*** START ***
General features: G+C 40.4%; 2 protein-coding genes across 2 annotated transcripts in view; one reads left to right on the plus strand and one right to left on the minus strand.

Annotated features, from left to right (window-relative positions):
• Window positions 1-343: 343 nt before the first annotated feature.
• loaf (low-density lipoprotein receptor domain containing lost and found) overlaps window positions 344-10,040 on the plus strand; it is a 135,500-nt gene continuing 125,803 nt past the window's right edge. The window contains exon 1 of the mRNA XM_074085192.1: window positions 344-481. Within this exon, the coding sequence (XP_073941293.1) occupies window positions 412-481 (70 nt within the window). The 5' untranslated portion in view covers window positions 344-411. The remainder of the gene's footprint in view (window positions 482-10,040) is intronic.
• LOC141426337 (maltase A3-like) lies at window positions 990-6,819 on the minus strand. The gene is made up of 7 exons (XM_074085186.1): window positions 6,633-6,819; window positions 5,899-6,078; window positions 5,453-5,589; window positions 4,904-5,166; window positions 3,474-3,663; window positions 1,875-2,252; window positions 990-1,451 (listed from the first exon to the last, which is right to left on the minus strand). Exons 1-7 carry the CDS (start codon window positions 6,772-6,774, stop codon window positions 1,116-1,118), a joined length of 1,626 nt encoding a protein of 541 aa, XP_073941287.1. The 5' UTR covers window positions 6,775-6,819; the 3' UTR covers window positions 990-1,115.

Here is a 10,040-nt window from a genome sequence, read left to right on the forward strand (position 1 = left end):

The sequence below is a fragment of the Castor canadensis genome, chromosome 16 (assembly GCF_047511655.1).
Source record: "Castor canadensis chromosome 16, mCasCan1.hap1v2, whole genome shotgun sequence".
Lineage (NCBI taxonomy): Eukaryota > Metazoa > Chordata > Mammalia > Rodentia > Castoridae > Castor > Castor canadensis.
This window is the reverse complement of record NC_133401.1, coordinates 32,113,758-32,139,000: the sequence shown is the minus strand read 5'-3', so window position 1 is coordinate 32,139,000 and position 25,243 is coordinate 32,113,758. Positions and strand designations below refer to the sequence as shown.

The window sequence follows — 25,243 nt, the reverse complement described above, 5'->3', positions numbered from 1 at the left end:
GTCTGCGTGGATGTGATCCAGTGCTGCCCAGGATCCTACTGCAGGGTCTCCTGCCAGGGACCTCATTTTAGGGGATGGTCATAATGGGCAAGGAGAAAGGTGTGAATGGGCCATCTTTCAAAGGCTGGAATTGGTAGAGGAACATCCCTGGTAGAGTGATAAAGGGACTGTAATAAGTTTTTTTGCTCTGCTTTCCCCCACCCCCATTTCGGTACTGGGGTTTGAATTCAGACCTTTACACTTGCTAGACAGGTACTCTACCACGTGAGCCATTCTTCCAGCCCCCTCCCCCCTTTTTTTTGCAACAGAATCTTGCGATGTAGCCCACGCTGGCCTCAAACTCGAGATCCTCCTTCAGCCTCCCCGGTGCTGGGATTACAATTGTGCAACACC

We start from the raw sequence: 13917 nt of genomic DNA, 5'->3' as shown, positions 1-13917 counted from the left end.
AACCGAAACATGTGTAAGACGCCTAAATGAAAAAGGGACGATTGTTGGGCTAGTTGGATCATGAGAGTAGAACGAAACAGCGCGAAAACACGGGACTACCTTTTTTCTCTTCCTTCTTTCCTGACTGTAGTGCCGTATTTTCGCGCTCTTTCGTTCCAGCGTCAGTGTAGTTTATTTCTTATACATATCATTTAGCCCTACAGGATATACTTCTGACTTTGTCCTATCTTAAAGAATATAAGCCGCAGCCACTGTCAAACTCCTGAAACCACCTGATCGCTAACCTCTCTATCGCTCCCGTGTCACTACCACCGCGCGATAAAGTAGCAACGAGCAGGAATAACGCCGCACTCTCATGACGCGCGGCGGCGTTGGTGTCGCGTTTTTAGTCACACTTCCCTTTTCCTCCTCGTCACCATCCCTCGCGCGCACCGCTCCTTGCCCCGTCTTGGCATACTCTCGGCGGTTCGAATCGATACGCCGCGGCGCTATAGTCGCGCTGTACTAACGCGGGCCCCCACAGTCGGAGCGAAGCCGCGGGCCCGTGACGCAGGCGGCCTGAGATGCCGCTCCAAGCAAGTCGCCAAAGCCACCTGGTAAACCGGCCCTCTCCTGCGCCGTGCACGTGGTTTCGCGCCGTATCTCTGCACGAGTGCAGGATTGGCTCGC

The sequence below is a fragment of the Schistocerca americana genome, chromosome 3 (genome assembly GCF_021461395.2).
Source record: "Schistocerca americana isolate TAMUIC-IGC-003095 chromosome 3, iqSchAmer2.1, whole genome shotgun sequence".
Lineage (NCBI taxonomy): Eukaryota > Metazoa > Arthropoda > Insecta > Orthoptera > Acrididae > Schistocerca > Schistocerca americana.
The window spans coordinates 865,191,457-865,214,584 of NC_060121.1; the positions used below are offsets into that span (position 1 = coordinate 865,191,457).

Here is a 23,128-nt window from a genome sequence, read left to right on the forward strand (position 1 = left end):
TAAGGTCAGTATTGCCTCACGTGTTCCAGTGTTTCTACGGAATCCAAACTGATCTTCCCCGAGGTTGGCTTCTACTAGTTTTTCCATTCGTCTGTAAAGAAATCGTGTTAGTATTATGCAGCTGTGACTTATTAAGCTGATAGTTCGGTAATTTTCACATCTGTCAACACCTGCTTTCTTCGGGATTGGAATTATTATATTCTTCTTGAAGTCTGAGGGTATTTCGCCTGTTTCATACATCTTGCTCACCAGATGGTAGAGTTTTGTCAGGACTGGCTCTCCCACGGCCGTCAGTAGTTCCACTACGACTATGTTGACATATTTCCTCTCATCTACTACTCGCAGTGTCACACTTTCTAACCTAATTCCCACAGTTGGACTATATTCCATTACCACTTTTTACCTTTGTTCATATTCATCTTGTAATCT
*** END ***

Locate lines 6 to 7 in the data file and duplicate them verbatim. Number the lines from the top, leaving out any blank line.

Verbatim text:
Here is a 10,040-nt window from a genome sequence, read left to right on the forward strand (position 1 = left end):

The sequence below is a fragment of the Castor canadensis genome, chromosome 16 (assembly GCF_047511655.1).